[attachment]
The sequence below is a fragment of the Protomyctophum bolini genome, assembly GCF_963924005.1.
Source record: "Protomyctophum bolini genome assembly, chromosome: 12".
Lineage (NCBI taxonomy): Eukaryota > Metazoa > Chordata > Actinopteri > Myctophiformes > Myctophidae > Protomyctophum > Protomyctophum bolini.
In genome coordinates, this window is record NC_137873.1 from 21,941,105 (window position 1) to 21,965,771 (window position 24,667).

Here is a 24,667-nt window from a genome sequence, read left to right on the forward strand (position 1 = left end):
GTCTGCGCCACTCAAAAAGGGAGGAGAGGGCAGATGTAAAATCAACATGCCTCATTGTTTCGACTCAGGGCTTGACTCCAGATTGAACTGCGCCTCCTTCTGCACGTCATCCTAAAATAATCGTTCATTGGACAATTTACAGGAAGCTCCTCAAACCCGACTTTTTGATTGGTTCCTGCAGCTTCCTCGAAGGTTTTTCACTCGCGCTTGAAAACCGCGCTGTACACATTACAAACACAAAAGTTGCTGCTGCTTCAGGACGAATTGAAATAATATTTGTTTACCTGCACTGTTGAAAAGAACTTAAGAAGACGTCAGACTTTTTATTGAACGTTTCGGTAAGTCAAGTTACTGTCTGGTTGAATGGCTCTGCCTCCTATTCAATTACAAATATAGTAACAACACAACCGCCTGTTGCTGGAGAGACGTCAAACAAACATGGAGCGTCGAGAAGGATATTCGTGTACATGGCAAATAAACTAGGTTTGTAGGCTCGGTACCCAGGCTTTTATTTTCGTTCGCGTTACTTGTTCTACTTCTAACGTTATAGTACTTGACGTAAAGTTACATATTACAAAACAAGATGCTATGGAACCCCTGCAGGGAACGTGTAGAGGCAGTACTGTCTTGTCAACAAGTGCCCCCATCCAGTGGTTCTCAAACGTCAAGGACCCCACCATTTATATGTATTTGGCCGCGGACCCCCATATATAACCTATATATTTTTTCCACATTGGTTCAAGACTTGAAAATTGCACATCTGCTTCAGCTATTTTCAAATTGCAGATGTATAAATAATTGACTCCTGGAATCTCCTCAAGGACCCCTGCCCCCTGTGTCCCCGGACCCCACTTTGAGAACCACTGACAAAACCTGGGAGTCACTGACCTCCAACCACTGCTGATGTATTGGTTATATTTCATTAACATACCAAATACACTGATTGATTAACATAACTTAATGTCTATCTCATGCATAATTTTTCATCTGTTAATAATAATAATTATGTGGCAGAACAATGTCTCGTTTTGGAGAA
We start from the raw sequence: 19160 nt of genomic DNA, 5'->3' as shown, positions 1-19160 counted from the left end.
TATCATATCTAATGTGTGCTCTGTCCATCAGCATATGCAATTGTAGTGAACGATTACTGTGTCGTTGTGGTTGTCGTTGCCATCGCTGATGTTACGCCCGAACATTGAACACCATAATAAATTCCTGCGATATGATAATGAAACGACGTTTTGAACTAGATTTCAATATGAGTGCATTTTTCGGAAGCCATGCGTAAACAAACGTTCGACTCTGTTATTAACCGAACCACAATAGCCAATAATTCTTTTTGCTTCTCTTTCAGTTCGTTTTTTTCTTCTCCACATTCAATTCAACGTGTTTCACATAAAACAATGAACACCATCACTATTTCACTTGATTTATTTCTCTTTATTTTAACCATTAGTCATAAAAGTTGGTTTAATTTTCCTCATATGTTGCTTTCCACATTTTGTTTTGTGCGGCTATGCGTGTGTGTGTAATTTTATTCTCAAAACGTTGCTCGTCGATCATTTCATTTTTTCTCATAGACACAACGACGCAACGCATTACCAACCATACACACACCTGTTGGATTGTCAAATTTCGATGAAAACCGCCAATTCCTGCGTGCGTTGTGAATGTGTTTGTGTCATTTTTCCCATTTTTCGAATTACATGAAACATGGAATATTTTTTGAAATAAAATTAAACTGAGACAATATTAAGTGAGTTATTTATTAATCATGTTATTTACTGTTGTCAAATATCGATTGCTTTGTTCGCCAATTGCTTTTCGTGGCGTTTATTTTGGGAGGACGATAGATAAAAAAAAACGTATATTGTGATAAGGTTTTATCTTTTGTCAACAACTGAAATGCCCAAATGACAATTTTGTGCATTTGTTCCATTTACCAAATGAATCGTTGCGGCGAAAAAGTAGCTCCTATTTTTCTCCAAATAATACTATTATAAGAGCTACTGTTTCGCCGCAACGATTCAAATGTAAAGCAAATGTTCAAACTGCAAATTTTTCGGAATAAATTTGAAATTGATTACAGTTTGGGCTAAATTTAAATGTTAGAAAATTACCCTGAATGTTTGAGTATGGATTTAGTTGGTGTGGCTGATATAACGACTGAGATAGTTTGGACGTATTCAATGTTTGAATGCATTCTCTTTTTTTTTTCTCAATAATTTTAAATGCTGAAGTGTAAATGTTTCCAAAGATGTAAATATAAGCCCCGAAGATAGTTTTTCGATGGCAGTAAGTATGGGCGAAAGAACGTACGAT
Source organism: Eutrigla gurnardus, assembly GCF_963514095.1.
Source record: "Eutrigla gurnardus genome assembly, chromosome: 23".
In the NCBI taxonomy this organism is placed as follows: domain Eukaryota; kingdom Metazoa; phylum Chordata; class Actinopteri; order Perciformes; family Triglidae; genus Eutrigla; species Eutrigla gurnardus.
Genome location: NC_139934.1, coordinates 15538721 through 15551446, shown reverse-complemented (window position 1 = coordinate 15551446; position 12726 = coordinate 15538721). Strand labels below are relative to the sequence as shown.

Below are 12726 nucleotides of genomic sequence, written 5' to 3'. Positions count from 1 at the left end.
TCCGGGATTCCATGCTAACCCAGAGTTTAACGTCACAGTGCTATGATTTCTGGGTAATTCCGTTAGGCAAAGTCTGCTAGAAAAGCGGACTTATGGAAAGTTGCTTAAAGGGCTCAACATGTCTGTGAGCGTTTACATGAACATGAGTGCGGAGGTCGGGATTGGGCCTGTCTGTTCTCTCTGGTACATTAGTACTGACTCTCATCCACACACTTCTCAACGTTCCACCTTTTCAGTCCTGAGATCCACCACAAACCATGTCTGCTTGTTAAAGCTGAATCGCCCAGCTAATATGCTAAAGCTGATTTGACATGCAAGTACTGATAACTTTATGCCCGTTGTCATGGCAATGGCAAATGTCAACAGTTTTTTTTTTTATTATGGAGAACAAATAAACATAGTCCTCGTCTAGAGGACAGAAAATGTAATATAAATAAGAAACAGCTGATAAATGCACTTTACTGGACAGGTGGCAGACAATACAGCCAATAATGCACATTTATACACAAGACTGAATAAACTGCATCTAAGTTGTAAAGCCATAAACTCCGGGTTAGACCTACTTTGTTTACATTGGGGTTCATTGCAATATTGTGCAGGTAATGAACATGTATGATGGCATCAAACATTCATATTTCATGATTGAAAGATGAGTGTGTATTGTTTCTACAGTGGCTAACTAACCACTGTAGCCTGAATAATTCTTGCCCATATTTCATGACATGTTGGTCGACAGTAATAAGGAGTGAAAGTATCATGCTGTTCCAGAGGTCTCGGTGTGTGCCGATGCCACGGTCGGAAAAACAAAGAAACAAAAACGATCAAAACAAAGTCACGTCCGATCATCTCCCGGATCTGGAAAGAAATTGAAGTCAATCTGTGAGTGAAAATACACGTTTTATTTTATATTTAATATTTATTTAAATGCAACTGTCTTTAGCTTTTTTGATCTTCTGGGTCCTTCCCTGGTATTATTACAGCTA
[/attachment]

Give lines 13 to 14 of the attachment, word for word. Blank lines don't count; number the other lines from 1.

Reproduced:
Below are 12726 nucleotides of genomic sequence, written 5' to 3'. Positions count from 1 at the left end.
TCCGGGATTCCATGCTAACCCAGAGTTTAACGTCACAGTGCTATGATTTCTGGGTAATTCCGTTAGGCAAAGTCTGCTAGAAAAGCGGACTTATGGAAAGTTGCTTAAAGGGCTCAACATGTCTGTGAGCGTTTACATGAACATGAGTGCGGAGGTCGGGATTGGGCCTGTCTGTTCTCTCTGGTACATTAGTACTGACTCTCATCCACACACTTCTCAACGTTCCACCTTTTCAGTCCTGAGATCCACCACAAACCATGTCTGCTTGTTAAAGCTGAATCGCCCAGCTAATATGCTAAAGCTGATTTGACATGCAAGTACTGATAACTTTATGCCCGTTGTCATGGCAATGGCAAATGTCAACAGTTTTTTTTTTTATTATGGAGAACAAATAAACATAGTCCTCGTCTAGAGGACAGAAAATGTAATATAAATAAGAAACAGCTGATAAATGCACTTTACTGGACAGGTGGCAGACAATACAGCCAATAATGCACATTTATACACAAGACTGAATAAACTGCATCTAAGTTGTAAAGCCATAAACTCCGGGTTAGACCTACTTTGTTTACATTGGGGTTCATTGCAATATTGTGCAGGTAATGAACATGTATGATGGCATCAAACATTCATATTTCATGATTGAAAGATGAGTGTGTATTGTTTCTACAGTGGCTAACTAACCACTGTAGCCTGAATAATTCTTGCCCATATTTCATGACATGTTGGTCGACAGTAATAAGGAGTGAAAGTATCATGCTGTTCCAGAGGTCTCGGTGTGTGCCGATGCCACGGTCGGAAAAACAAAGAAACAAAAACGATCAAAACAAAGTCACGTCCGATCATCTCCCGGATCTGGAAAGAAATTGAAGTCAATCTGTGAGTGAAAATACACGTTTTATTTTATATTTAATATTTATTTAAATGCAACTGTCTTTAGCTTTTTTGATCTTCTGGGTCCTTCCCTGGTATTATTACAGCTA